Housing estate partly funded by water-charge refunds opens
North Co Dublin scheme is the first built by the Peter McVerry Trust for homeless people
The first housing estate built by the Peter McVerry Trust for homeless people, which has been part funded through water-charge refund donations, has been completed in north Co Dublin.
The scheme of eight one-bed houses will provide permanent homes for single adults with complex health and care needs on a site at Ravenswood in Fingal, to the west of Dublin Airport.
While the trust has previously refurbished older buildings for homeless accommodation, this is its first purpose-built estate, and was completed in less than a year, on a green-field site beside an existing homeless hostel run by the trust.
Most of the €1.6 million in funding for the project came from the Department of Housing, but two of the houses were built using €250,000 from the water charges refund project.
In 2017 the trust, along with the Simon Community and Focus Ireland appealed to the public to donate refunds of money paid to Irish Water, after water charges were scrapped, to help combat homelessness. The trust has so far received more than €350,00 through the project.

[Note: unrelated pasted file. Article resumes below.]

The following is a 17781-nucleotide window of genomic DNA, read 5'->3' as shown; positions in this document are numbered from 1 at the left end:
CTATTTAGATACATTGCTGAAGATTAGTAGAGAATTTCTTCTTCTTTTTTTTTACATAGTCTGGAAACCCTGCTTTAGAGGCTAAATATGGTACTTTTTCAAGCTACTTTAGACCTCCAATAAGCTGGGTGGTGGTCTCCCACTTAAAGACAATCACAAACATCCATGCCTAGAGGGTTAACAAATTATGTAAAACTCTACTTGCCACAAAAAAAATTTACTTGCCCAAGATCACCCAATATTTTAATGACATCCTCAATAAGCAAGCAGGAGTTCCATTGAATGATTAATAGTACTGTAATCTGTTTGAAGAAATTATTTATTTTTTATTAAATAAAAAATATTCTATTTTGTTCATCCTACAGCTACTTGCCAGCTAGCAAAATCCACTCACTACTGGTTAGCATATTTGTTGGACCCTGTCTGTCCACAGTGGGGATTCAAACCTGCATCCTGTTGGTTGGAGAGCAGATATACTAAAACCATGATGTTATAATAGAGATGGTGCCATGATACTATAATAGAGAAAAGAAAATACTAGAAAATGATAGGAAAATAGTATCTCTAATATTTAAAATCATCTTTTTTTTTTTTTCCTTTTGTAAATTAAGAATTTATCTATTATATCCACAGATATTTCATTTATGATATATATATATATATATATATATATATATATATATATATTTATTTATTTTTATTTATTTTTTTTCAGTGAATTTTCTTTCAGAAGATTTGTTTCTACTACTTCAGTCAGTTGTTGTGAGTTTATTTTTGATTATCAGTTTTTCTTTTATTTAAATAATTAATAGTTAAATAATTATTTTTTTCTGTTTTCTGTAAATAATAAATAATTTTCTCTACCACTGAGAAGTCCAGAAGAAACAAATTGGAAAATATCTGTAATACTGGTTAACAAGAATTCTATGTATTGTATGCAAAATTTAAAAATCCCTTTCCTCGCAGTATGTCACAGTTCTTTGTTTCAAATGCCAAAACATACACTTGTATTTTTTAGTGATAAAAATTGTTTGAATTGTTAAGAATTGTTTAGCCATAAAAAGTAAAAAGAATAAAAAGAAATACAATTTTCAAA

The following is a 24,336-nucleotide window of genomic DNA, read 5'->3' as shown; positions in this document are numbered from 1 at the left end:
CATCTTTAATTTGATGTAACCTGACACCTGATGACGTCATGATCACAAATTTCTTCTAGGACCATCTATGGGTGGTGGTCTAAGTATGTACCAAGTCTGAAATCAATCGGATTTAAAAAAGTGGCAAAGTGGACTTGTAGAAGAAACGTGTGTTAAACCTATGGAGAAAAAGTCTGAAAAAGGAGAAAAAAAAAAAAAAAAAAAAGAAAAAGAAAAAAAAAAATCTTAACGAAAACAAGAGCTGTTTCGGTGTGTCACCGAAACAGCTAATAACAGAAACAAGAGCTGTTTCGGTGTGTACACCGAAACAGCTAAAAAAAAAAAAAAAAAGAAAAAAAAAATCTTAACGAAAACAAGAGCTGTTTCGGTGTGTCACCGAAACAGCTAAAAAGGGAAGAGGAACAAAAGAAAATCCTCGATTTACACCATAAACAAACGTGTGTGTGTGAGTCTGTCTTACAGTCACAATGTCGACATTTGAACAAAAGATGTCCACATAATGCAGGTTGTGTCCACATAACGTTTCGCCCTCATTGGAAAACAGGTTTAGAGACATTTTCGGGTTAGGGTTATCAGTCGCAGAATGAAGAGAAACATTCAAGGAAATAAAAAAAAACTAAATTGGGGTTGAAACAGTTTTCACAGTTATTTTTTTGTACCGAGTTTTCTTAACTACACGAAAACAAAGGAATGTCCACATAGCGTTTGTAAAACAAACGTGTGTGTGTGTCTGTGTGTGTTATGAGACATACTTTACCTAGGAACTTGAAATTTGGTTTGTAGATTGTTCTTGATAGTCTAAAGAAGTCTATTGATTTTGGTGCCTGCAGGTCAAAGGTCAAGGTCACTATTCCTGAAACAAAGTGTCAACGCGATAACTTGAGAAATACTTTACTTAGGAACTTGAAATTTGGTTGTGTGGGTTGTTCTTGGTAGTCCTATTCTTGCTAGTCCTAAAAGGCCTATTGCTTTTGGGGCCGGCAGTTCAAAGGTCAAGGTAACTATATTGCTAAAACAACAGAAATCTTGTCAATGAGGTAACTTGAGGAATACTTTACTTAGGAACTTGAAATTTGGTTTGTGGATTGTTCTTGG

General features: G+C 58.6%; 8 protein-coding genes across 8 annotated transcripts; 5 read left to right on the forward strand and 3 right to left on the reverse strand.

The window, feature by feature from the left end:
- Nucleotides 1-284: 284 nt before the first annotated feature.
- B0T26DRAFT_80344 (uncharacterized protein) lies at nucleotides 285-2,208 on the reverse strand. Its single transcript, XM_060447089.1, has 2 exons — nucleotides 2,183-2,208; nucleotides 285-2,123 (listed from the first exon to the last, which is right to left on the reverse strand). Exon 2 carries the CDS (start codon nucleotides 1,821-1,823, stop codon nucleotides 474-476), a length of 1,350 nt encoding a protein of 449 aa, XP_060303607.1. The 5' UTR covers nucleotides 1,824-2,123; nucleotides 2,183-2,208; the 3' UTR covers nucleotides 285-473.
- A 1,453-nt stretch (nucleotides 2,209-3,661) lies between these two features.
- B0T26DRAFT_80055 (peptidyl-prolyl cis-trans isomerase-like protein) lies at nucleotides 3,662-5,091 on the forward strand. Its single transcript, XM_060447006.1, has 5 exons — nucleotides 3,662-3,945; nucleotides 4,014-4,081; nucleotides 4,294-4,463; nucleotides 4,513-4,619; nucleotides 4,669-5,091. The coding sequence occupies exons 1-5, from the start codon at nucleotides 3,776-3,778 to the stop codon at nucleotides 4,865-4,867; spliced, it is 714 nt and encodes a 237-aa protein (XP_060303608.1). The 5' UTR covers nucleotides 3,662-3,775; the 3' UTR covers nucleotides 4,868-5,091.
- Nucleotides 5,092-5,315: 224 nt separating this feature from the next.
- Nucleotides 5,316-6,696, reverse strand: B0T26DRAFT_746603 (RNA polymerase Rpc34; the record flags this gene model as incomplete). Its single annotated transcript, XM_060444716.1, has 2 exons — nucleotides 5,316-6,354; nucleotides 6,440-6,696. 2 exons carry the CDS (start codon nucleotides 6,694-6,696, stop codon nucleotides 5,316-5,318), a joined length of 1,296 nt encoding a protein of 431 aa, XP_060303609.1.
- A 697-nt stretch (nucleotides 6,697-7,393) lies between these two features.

“This is Peter McVerry Trust’s first new-build social housing scheme and is a landmark achievement for us,” trust chief executive Pat Doyle said. “I’d like to thank Fingal County Council and the Department of Housing for enabling us to deliver this scheme, and also to the public who helped increase the number of units delivered through donations received by the Refund Project.”
The housing has been developed using the Housing First model, where homeless people are given secure accommodation, with any health or addiction issues addressed after they have been housed.
The tenants will have access to both visiting and on-site supports from trust staff on a 24-hour basis, while a community building will provide residents with a central location in which to socialise.
“Part of our ethos is to try and provide accommodation for the most vulnerable and the most problematic homeless people, the ones with the most complex needs. They would be people who have never had their own home before,” Fr McVerry said.
Liam Coughlan, who will be moving into one of the houses shortly, said he had been moving from place to place and sometimes sleeping on the streets for many years.
“I’ll be 41 in March. I’ve been roaming the Dublin streets for years and wondering where I was going to end up...it’s hard to tell for how long.”
Having a place of his own was “overwhelming”, he said.
“Some of the places I’ve been, the doors would be hanging off, but here you have your own front door and your own back door, and it’s spacious, you can breath in and breath out.”